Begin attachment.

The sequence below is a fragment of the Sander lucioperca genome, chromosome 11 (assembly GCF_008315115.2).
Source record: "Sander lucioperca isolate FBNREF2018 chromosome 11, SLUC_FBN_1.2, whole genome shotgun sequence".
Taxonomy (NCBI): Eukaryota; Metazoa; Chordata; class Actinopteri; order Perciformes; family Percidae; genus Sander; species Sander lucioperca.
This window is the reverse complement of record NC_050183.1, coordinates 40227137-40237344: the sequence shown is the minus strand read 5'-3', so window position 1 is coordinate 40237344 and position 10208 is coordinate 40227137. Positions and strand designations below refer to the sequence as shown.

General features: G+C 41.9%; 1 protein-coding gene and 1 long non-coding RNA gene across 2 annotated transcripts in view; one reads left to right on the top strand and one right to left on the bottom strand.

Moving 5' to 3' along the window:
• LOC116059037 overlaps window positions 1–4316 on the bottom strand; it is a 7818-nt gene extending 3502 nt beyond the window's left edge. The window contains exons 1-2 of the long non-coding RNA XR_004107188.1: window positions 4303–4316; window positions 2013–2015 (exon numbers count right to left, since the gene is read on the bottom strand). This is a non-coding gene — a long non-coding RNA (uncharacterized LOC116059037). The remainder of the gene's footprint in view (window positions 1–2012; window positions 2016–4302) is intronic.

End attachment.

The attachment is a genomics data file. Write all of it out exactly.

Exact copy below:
The sequence below is a fragment of the Sander lucioperca genome, chromosome 11 (assembly GCF_008315115.2).
Source record: "Sander lucioperca isolate FBNREF2018 chromosome 11, SLUC_FBN_1.2, whole genome shotgun sequence".
Taxonomy (NCBI): Eukaryota; Metazoa; Chordata; class Actinopteri; order Perciformes; family Percidae; genus Sander; species Sander lucioperca.
This window is the reverse complement of record NC_050183.1, coordinates 40227137-40237344: the sequence shown is the minus strand read 5'-3', so window position 1 is coordinate 40237344 and position 10208 is coordinate 40227137. Positions and strand designations below refer to the sequence as shown.

General features: G+C 41.9%; 1 protein-coding gene and 1 long non-coding RNA gene across 2 annotated transcripts in view; one reads left to right on the top strand and one right to left on the bottom strand.

Moving 5' to 3' along the window:
• LOC116059037 overlaps window positions 1–4316 on the bottom strand; it is a 7818-nt gene extending 3502 nt beyond the window's left edge. The window contains exons 1-2 of the long non-coding RNA XR_004107188.1: window positions 4303–4316; window positions 2013–2015 (exon numbers count right to left, since the gene is read on the bottom strand). This is a non-coding gene — a long non-coding RNA (uncharacterized LOC116059037). The remainder of the gene's footprint in view (window positions 1–2012; window positions 2016–4302) is intronic.